The question: What did he see?
By now, you may well have watched or heard about Amir Peretz’s blooper the other day. It made the front page of Israel’s two mass circulation dailies and has been featured on Jay Leno, on NPR’s “Wait Wait… Don’t Tell Me!” quiz show, and approximately everywhere else as well.
Peretz, Israel’s defense minister, was on the Golan Heights, together with the Israeli military’s chief of staff, Gabi Ashkenazi, watching large-scale military maneuvers. Both men were, ostensibly, looking through imposing binoculars — but the news photographs clearly show Peretz looking into binoculars with their lens caps firmly in place, the lenses therefore entirely blocked.
Well, not so big a deal. After all, the same thing happened to Ariel Sharon, Bill Clinton, George W. Bush. In fact, the same has happened to many of us, with binoculars or a camera, a failure to remember to remove the lens cap before raising the instrument to the eye. A momentary lapse, easily repaired.
But in the Peretz case, Ashkenazi can be clearly seen explaining what they are watching and Peretz nodding and raising the blinded binoculars not once, nor even twice, but three times. Three times can no longer be explained by simple and temporary inadvertence. And so it is that Amir Peretz, already quite widely disrespected, was instantly transformed into an object of derision.
Leaping to his defense was Haaretz columnist Gideon Levi, who put forward two arguments on Peretz’s behalf: Other government leaders, including Prime Minister Ehud Olmert, are no less deserving of ridicule, an argument that cannot have done much to raise Peretz’s morale, and, more simply, racism, an argument based on the fact that Peretz is Moroccan, and long-standing bigotry in Israeli society has invited, even encouraged, ridicule of Moroccan Jews.
Levi may be right, but he, as well as other commentators, have not asked the right question. Peretz may not know which side is up, but if what he in fact saw when he looked through the now-famous binoculars was, well, nothing, he’d have quickly realized something was wrong, even if he could not immediately figure out just what that something was.
Accordingly, we are bound to conclude that when he raised the binoculars to his eyes, lens caps and all, he did in fact see something. Plainly, someone had tampered with the lenses, affixing on the inner side of the caps an image of some sort. So the question becomes: What did he see and how did he come to see it?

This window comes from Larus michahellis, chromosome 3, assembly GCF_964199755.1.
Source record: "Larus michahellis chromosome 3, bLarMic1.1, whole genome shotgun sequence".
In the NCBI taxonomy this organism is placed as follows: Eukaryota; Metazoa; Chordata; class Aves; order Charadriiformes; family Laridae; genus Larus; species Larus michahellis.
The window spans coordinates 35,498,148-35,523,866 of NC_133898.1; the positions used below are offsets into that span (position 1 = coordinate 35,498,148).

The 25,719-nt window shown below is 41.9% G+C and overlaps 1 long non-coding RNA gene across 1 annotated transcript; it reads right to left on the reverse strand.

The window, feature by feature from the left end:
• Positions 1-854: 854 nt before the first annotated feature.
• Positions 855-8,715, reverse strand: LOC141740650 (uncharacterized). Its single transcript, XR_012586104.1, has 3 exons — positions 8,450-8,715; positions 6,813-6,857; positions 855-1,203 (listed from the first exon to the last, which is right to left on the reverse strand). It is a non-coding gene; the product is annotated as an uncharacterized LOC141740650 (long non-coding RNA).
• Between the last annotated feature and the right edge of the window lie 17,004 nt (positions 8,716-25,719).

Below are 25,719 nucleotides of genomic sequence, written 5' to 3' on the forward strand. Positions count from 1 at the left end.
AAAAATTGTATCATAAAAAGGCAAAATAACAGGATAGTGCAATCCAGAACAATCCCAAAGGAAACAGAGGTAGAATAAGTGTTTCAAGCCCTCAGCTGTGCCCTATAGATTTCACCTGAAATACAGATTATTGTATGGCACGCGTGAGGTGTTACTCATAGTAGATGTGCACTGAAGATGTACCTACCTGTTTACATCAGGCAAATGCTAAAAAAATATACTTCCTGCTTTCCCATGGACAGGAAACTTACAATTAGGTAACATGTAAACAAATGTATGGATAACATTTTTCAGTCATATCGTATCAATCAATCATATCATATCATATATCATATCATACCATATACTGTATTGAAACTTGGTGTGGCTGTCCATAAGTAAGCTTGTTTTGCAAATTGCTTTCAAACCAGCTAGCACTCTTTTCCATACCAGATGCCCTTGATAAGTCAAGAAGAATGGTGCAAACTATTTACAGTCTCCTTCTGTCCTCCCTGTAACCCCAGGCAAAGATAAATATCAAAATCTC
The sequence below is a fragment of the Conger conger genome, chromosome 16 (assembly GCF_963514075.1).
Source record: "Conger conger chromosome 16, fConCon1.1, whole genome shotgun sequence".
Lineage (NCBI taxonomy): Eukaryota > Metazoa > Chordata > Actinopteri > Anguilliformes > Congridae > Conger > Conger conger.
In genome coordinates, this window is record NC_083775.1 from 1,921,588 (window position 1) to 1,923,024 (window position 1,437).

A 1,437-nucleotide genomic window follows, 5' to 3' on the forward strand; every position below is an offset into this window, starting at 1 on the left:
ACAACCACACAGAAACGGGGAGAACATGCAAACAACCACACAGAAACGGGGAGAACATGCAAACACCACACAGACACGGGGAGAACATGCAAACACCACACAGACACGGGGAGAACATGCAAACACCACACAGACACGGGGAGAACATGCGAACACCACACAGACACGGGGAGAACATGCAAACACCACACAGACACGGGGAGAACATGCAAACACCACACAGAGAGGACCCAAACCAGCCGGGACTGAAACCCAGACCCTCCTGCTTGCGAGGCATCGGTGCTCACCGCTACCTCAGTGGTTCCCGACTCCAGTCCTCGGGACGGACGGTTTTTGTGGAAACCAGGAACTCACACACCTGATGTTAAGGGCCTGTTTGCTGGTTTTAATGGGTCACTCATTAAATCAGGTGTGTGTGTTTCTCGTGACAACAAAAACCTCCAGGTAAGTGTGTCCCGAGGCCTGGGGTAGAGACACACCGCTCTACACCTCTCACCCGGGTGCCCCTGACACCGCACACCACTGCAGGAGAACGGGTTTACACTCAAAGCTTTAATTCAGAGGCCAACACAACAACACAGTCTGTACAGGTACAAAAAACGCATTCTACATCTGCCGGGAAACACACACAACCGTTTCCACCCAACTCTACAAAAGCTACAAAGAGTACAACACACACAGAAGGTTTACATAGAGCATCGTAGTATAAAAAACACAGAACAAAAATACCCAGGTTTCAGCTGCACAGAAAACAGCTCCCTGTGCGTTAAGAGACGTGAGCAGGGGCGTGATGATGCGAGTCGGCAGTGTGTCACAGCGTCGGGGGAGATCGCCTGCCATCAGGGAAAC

Logic leads first to the Israeli military. In the chain of custody, who had control of the binoculars just before they were handed to Peretz? The answer is the chief of staff and his people. What might their motive have been if they were the ones who provided an alternative reality to Peretz?
Simple: The last thing in the world the military brass wishes is for Peretz to develop anything that feels like military expertise, or even an elementary sense of his own competence to shape, as is his right as defense minister, the army’s strategies, tactics, habits and inclinations. So, if the maneuvers under view are in fact, say, a kilometer away from where you’re viewing them, paint on the lenses the more bucolic view of an area three kilometers away and have the chief of staff explain that what Peretz is seeing is how pacific things can be in the wake of army maneuvers.
Or: It’s the quartermaster corps that has physical possession of the binoculars until they’re handed to Peretz. Imagine that the quartermaster corps, like its counterparts in every army, want a larger share of the military budget for newer equipment. Paint on the Peretz lenses scenes of broken-down Israeli tanks and artillery pieces, let him think that’s what’s going on beyond what the naked eye can see, and hope he will draw the right conclusion.
Israelis being as enterprising and technologically sophisticated as they are, the fakery may not have emanated from the General Staff at all. A clandestine right-wing group may have inserted a miniaturized film clip into the binoculars and had Peretz behold a rally of Golan Heights Syrians at a pro-Iran demonstration; an equally secretive left-wing group might have had him witness abusive behavior by Israeli soldiers at Golan Heights checkpoints.
All these are more convincing explanations of what must have transpired than the suggestion that Peretz was led to believe that the act of raising binoculars to eyes brings on the night.
My problem in choosing among these plausible explanations is that I have met Amir Peretz, and I believe there’s another and still more convincing explanation.
Peretz, along with others, botched the war in Lebanon. His repeated action-less announcements that Israel’s withdrawal from West Bank settlements is imminent have zero credibility. His job approval rating hovers at 10% — even Olmert has 14% approval — and 85% of the voters want him to resign. If he manages somehow to beat back the challenge to his leadership of the Labor Party by Ami Ayalon and Ehud Barak, the party itself will dissolve. All that is visible without the aid of binoculars.
Accordingly, Peretz’s own staff aides have delicately affixed mirrors on the inside of the lens caps, so that when Peretz looks through the binoculars he sees… himself. Politicians generally prefer mirrors to windows; they may have master’s degrees in the seduction of others, but they have Ph.D.’s in the seduction of self. The available evidence suggests that Peretz did his best work as a Ph.D. candidate.
Hence doctored binoculars, mirrored binoculars; they reassure the politician, enabling him to get in touch with his inner lenses. That’s what his nodding is about.